Abstract

Paleomagnetic data from isotopically dated Cambrian and Ordovician plutons in central Colorado indicate a Cambrian-Ordovician paleopole close to the late Paleozoic pole position.

Samples were partially demagnetized by both ac and thermal techniques. Magnetic directions were essentially the same regardless of treatment. Polished section and Curie temperature analysis indicate that the principal magnetic phase is low-titanium titanomagnetite. In many samples, titanomagnetite is the only magnetic iron oxide; in some samples, hematite occurs additionally. However, those samples containing hematite show the same remanent directions as those containing only titanomagnetite. All of our studies indicate that the magnetization is thermoremanent magnetization (TRM) acquired during the Cambrian and Ordovician.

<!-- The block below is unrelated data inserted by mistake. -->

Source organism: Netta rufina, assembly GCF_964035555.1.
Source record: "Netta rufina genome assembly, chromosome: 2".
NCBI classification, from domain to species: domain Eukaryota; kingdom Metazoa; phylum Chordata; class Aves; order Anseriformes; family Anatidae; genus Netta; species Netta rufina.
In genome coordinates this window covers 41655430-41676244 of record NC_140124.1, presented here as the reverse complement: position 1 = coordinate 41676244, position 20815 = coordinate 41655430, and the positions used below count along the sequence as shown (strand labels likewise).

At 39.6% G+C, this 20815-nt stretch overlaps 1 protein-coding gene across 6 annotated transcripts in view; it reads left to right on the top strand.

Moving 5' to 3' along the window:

Our results suggest that either little polar wandering occurred between the early and late Paleozoic or, if substantial wandering did occur, by late Paleozoic time the paleopole has returned to a position that was nearly coincident with that of the early Paleozoic.

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